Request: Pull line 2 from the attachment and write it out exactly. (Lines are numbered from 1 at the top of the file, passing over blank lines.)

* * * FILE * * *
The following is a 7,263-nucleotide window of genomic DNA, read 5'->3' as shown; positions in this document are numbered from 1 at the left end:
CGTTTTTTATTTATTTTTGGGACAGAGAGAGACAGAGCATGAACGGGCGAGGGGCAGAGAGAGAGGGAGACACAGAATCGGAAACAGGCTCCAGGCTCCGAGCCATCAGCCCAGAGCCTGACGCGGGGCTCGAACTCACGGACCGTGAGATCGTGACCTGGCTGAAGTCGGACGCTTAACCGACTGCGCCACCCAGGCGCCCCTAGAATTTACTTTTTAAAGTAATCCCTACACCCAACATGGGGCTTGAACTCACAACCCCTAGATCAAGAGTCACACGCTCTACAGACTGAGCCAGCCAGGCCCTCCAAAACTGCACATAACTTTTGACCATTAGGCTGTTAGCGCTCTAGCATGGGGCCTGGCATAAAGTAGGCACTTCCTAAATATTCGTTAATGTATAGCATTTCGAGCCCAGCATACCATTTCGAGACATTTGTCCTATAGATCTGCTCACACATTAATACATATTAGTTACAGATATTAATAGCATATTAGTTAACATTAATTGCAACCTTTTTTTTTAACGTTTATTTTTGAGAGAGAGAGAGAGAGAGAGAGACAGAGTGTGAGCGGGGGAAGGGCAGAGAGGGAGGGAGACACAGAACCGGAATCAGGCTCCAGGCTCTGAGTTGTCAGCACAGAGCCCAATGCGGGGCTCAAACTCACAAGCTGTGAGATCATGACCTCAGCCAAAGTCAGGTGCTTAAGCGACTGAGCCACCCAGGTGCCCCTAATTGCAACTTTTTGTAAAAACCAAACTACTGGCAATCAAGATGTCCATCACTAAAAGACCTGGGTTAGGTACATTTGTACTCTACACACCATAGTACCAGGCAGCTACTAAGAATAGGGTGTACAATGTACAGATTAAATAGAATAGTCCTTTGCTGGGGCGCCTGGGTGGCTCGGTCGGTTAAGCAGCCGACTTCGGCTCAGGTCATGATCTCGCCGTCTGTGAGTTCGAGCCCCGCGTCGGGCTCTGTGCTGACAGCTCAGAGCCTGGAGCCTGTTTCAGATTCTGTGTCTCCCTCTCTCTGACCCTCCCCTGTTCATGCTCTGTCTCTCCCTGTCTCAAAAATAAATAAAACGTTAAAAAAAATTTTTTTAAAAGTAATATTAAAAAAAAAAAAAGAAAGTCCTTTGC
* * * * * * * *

CGTTTTTTATTTATTTTTGGGACAGAGAGAGACAGAGCATGAACGGGCGAGGGGCAGAGAGAGAGGGAGACACAGAATCGGAAACAGGCTCCAGGCTCCGAGCCATCAGCCCAGAGCCTGACGCGGGGCTCGAACTCACGGACCGTGAGATCGTGACCTGGCTGAAGTCGGACGCTTAACCGACTGCGCCACCCAGGCGCCCCTAGAATTTACTTTTTAAAGTAATCCCTACACCCAACATGGGGCTTGAACTCACAACCCCTAGATCAAGAGTCACACGCTCTACAGACTGAGCCAGCCAGGCCCTCCAAAACTGCACATAACTTTTGACCATTAGGCTGTTAGCGCTCTAGCATGGGGCCTGGCATAAAGTAGGCACTTCCTAAATATTCGTTAATGTATAGCATTTCGAGCCCAGCATACCATTTCGAGACATTTGTCCTATAGATCTGCTCACACATTAATACATATTAGTTACAGATATTAATAGCATATTAGTTAACATTAATTGCAACCTTTTTTTTTAACGTTTATTTTTGAGAGAGAGAGAGAGAGAGAGAGACAGAGTGTGAGCGGGGGAAGGGCAGAGAGGGAGGGAGACACAGAACCGGAATCAGGCTCCAGGCTCTGAGTTGTCAGCACAGAGCCCAATGCGGGGCTCAAACTCACAAGCTGTGAGATCATGACCTCAGCCAAAGTCAGGTGCTTAAGCGACTGAGCCACCCAGGTGCCCCTAATTGCAACTTTTTGTAAAAACCAAACTACTGGCAATCAAGATGTCCATCACTAAAAGACCTGGGTTAGGTACATTTGTACTCTACACACCATAGTACCAGGCAGCTACTAAGAATAGGGTGTACAATGTACAGATTAAATAGAATAGTCCTTTGCTGGGGCGCCTGGGTGGCTCGGTCGGTTAAGCAGCCGACTTCGGCTCAGGTCATGATCTCGCCGTCTGTGAGTTCGAGCCCCGCGTCGGGCTCTGTGCTGACAGCTCAGAGCCTGGAGCCTGTTTCAGATTCTGTGTCTCCCTCTCTCTGACCCTCCCCTGTTCATGCTCTGTCTCTCCCTGTCTCAAAAATAAATAAAACGTTAAAAAAAATTTTTTTAAAAGTAATATTAAAAAAAAAAAAAGAAAGTCCTTTGC